KA: Well, I mean, Hugh, you raise a really important question. I’m deeply concerned about her. But she’s not been nominated, yet. And we’ve been having this discussion, and so I’m not going to, you know, I’ve said that I…first of all, let me just be clear. I’ve said there are additional questions that need to be answered, and that I would certainly hold, if she were nominated, her nomination until they were answered, and then make a decision of my vote on it. But I’m troubled, and I think it would be difficult, obviously, to vote for her. But I haven’t prejudged this, but I will tell you this. You know, the other thing that is, I wanted to point out, when the omission of the fact that individuals with ties to al Qaeda was made, on Meet the Press and on Face the Nation, in answer to another question, she also said in those very same interviews that al Qaeda has been decimated. So think about what impression that left to anyone viewing that when you say al Qaeda’s been decimated, and the omission, the key omission, first of all, the video story was wrong. But also, a key omission about the fact that individuals with ties to al Qaeda were involved, so it really did leave a very misleading impression about what I heard.
HH: Senator, were you able to determine if any part of the President’s political apparatus had any part in her briefing for those appearances?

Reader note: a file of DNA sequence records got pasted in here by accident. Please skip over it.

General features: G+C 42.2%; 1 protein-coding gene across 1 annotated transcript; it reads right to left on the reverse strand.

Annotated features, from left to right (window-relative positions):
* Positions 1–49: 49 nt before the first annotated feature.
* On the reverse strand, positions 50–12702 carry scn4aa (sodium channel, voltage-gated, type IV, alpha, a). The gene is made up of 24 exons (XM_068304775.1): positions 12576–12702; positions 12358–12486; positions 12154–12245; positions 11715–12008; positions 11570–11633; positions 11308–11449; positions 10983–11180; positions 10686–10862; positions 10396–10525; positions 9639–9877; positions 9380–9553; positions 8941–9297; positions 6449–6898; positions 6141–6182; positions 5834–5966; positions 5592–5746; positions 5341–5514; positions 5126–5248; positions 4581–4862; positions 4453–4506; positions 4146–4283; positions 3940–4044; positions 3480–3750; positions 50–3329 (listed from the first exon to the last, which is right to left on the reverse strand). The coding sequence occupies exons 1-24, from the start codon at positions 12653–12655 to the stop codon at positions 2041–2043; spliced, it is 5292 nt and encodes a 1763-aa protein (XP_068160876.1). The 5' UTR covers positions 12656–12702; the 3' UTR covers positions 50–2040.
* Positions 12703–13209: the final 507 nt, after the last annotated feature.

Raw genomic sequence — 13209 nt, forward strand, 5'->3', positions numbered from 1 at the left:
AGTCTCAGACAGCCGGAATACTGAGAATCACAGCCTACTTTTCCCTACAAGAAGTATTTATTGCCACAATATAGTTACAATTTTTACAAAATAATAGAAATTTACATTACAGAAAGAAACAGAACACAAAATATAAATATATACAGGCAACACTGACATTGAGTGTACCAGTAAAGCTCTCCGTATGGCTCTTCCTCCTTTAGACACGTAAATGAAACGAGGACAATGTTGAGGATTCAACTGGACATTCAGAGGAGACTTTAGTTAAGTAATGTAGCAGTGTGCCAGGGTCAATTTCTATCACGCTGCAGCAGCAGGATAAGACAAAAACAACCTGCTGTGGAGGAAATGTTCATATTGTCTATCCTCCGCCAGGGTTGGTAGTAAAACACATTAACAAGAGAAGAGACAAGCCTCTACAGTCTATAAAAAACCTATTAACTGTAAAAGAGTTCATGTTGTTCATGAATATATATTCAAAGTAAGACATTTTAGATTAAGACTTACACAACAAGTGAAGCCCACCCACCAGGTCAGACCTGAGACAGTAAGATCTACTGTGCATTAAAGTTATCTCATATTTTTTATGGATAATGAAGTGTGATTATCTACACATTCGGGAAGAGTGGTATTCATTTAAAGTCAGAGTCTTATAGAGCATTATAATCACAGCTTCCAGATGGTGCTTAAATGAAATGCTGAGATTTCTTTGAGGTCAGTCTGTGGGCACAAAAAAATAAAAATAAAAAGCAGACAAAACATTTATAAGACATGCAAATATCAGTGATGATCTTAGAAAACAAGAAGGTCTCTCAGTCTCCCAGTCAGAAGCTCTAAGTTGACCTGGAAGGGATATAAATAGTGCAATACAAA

KA: We do know this. We know that the White House had asked to make the appearances, and that I don’t, you know, we didn’t fully get answers on that. We did ask who she spoke with, and she said it was members of the National Security Council press operation. That obviously includes people in the White House, because they serve on the National Security Council, meaning their press operation. But anyone beyond that, she said she did not speak to.
HH: Did she appear to you to be composed and in command of the facts and her story? Or was she halting and confused about the timeline and the questions you were asking her?
KA: No, I mean, I think we had a fairly direct conversation. And I think that you know, again what’s, another issue was raised today that I think is a very important one. She’s been meeting with other senators on the Hill. Senator Collins met with her today, and also after that interview, raised an additional point that is independent, which of course her whole career would be looked at and vetted were she nominated by the President. But I think that Senator Collins raised a very good point. She was assistant secretary of state for African affairs when the 1998 bombings of our Embassies occurred in Africa. And you know, Senator Collins raised questions about what was her role in terms of making sure those Embassies were secure. And I think those are pretty valid questions as well.
HH: And very brief period left, Senator, do you think the administration has an idea of what’s going on in Egypt? Do they appear to be in control of the situation there, or influential on the situation there?
KA: You know, I think that obviously we’re all really troubled by President Morsi after apparently playing somewhat of a constructive role in the ceasefire, then taking control and eliminating the judiciary and taking steps that really violate what you would hope would happen with the Arab Spring in terms of just taking power in Egypt. So it’s not clear to me yet where the administration, what action they’re going to take on it. But it seems to me we have to call that out, because that’s just wrong, and we shouldn’t be standing for that.
HH: Senator Ayotte, thank you for joining us.
End of interview.